I think all disaster movie lovers were disappointed in how Irwin Allen's movies began to get really bad. And that's an understatement.
The movie follows a group of people who are trapped in a cave following its collapse after heavy rains. Even though its a partial collapse, the drama is huge.
Fearing a loss of funding for the caves, Senator Kate Lassiter (Susan Sullivan) goes underground with Jack Miller (Bill Bryant) against Walt Charles' (Lonny Chapman) better judgement. She says that she has to file her report in an unbiased manner and promises that it won't take that long.
Professor Harrison Soames (Ray Milland) reluctantly agrees to allow the Johnson's (Leslie Nielsen and Julie Sommars) to tag along on a tour with him and his depressed daughter Ann (Sheila Larken). Leading the way is Kate's former fiance' Gene Pearson (Dennis Cole) who doesn't know that Kate is also below ground.
After another collapse trapping Jack and Kate, Jack is able to call Walt and he tells him that he and Kate were separated and doesn't know her condition.
Luckily, Kate is fine, but is startled when bank robber Tom Arlen (James Olson) appears out of nowhere. He claims to have gotten lost on a tour and begins to grow increasingly aggressive and wants her to get him out.
Gene hears her calls for help and manages to get to her and Tom and as he gets ready to take everyone topside, there's another collapse.
Throughout the rest of the movie, Gene leads the group through a variety of situations, borrowed mostly from Allen's previous movies, along with a lot of flashbacks so that we can get to know the characters better.
The movie fails on a lot of levels and is duller than a kitchen knife. I don't think you can really feel sorry for these people because they're all trying to figure out their problems and the flashbacks really slow the movie down.
As far as originality goes, the only other movie that I can think of prior to this movie was about people being trapped underground is the classic Short Walk to Daylight which is a lot more realistic with the characters. It's a hard movie to find, but is way more enjoyable.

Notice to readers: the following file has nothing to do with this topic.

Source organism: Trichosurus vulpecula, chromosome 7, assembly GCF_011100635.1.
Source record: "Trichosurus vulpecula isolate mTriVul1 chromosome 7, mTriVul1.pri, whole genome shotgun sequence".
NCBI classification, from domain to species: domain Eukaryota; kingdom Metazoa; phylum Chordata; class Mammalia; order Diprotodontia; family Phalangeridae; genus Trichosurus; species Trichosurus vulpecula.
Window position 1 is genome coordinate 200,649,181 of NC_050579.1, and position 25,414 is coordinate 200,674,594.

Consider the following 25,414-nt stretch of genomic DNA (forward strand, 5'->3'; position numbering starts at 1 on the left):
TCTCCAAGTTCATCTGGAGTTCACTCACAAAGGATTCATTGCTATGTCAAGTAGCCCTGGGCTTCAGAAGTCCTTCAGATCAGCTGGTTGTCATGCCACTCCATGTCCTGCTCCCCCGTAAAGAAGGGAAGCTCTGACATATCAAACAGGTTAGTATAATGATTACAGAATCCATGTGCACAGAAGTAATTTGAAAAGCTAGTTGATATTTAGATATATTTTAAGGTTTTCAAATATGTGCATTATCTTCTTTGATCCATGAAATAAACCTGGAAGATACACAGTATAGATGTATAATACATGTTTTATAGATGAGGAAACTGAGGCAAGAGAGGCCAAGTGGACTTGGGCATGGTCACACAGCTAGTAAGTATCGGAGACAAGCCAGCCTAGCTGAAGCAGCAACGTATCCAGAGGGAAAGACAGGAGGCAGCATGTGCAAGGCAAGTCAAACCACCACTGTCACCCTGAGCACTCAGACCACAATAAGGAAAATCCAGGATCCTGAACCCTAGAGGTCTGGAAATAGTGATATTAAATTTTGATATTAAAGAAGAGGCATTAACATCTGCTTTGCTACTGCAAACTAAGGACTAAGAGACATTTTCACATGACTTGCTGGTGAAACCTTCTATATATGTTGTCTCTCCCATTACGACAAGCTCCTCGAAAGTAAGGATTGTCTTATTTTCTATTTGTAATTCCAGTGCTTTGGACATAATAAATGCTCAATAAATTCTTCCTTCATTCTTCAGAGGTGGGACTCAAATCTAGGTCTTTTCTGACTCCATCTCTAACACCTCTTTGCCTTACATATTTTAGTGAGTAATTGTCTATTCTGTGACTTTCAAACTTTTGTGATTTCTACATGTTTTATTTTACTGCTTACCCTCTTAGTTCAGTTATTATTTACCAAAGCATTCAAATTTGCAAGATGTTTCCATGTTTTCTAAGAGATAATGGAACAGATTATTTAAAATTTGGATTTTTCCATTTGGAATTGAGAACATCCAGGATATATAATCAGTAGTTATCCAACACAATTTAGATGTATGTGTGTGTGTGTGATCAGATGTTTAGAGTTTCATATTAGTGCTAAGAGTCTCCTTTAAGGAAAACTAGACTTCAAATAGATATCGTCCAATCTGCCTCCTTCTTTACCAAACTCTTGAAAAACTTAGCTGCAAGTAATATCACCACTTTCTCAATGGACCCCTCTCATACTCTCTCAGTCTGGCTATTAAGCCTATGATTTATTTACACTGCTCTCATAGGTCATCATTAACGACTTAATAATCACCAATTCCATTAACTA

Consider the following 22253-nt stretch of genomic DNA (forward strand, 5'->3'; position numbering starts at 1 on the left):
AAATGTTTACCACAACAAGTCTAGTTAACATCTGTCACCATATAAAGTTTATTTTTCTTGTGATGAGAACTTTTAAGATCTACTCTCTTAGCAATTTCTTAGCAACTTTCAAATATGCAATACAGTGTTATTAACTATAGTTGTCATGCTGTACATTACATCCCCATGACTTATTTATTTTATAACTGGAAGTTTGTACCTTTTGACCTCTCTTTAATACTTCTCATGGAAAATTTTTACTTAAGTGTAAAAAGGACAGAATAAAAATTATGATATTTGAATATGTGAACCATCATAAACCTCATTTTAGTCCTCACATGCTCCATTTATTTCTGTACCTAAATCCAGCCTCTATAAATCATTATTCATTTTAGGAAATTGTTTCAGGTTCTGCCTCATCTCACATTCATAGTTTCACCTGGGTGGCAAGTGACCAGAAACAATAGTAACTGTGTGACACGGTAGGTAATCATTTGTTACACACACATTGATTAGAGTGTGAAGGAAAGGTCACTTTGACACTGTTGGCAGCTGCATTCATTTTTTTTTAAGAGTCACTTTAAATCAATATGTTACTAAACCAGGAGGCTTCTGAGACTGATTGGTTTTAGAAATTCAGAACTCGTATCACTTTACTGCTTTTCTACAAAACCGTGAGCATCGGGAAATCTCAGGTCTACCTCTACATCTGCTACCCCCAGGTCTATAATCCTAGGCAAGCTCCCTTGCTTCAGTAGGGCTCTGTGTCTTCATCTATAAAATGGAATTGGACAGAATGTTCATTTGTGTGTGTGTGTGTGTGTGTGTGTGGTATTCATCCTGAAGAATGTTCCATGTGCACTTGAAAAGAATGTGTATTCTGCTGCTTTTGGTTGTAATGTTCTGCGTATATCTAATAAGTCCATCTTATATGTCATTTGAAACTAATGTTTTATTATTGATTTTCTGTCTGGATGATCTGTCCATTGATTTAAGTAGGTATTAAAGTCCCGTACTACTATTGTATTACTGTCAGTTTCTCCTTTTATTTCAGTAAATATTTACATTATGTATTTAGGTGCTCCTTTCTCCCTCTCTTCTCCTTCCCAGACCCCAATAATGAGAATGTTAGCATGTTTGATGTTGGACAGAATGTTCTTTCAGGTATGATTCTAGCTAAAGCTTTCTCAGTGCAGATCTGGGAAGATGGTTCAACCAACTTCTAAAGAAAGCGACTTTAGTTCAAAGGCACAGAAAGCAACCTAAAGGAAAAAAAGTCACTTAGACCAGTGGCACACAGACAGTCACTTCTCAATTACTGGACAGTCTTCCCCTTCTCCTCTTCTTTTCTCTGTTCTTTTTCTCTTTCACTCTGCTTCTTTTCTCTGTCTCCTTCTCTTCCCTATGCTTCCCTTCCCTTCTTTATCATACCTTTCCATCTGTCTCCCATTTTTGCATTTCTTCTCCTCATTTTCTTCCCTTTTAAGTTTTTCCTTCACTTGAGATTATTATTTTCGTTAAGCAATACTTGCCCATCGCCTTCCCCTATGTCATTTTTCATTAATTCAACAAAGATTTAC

Tiger Town (10-9-83)
There's always going to be one thing about this movie that will stay with me forever. It was the first time where I was fortunate enough to watch a movie being filmed.
In order for the movie to be realistic, the production company needed extras for filming (they were also filming during some actual games) and after a day in the hot sun, I was hooked.
We filmed a variety of crowd scenes that day throughout the old Tiger Stadium and one of the scenes involved the loss of a game in which Alex (Justin Henry) begins to doubt his favorite player Billy Young's (Roy Scheider) ability to bring the team to the World Series.
After the game, Alex and his father Buddy (Ron McLarty) are walking down Michigan Avenue and he asks if he can get another team yearbook. Buddy hates to disappoint him, but Alex knows that money is tight since his father has been laid off for quite awhile.
With the Tiger's in a slump, Alex goes to the ballgame by himself following the unexpected death of his father and is reminded about believing wholeheartedly in what matters to you the most.
As Billy goes up to bat, Alex concentrates with all of his might and Billy hits a homerun.
Alex believes that his prayers are answered and manages to go to all of the home games, since his wishful thinking doesn't seem to work at away games.
A new life has come over Detroit as the Tigers continue to win and its all thanks to Billy and even though this is his last season playing ball, he essentially becomes an overnight sensation. He's respected once more and his tapped for endorsements.